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Homeownership

Are home renovations necessary, or has HGTV artificially adjusted our thinking?

(HOMEOWNERSHIP) Home renovations are as American as apple pie — but how necessary are the *really*?

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Home renovations after a certain amount of time may seem like a no-brainer — but is doing so really necessary, or has a culture of constant change created an artificial need to evolve despite situational requirements?

Here’s a hint: it’s the second one.

Much like replacing your phone or laptop after a couple of years, renovating one’s home has become a time-stamped activity.

Unlike replacing your phone or laptop, renovations can be incredibly expensive, and — unless someone is flipping a house — they’re also inherently self-serving.

Unfortunately, due to countless house-flipping shows and successful alarmist marketing, it can be easy to begin to view your house’s appearance as a chore rather than a hobby or investment.

The reality of the situation is much simpler than it appears. Conditions under which you absolutely should renovate your home include circumstances involving things such as non-compliant materials (get rid of the asbestos, Gary), outdated or hazardous construction, a Realtor says it won’t sell without them, and other quality of life updates — not because five years have passed and your neighbor sighed at your outdated shiplap.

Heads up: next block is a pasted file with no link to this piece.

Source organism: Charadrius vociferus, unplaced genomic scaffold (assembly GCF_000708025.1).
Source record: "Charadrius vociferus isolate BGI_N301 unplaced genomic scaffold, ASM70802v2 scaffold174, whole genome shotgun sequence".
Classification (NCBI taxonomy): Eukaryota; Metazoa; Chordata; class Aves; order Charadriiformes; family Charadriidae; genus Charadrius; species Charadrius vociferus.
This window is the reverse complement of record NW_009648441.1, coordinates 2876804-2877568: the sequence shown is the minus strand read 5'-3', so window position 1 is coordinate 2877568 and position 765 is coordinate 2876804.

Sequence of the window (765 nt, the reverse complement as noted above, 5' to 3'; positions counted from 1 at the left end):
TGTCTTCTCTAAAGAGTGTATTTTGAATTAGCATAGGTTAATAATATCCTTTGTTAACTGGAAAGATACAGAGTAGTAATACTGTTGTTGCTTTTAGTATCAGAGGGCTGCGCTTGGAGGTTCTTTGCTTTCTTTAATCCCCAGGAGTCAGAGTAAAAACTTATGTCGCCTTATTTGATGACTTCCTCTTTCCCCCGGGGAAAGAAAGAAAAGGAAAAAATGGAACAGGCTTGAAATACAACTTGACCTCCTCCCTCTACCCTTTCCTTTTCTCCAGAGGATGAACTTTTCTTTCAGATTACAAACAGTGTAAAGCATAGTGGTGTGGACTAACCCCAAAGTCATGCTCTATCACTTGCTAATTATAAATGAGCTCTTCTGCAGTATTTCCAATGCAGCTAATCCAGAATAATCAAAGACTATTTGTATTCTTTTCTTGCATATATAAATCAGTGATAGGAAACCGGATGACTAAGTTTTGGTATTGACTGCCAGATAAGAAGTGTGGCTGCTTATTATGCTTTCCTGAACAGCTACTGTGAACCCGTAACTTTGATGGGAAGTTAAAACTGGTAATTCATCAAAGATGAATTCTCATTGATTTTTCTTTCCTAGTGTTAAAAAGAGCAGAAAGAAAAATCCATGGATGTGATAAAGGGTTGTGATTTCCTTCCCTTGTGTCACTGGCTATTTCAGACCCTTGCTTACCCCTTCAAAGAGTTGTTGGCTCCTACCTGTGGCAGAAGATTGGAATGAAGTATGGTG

In other words: if your house is objectively okay, it doesn’t need “fixing.”

That isn’t to say that renovations are unintelligent; if you’re looking for a way to increase both your property value and your home’s livability, updating the décor is a sure way to do so.

Residents with specific design tastes and money to spare shouldn’t refrain from adjusting as wanted, but the bottom line is that your house — despite its invariable quirks — doesn’t need a face lift if you don’t actually want to do the lifting.

There are other alternatives to consider as well. If renovations are extensive, they can easily reach six figures for a small home. In many cases, simply selling the house you own and putting that money toward one which fits your needs may be a better option. Ask your local Realtor.

Unless you’re simply touching up a room’s paint color or installing smart home technology in your ‘60s ranch, renovations are expensive, time-intensive, and generally unnecessary. If you’re hesitantly considering renovating your home, focus instead on the positive – for now, your house is intact, functional, and enough for you.

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Homeownership

Why realtors should never use the phrase ‘Starter Home’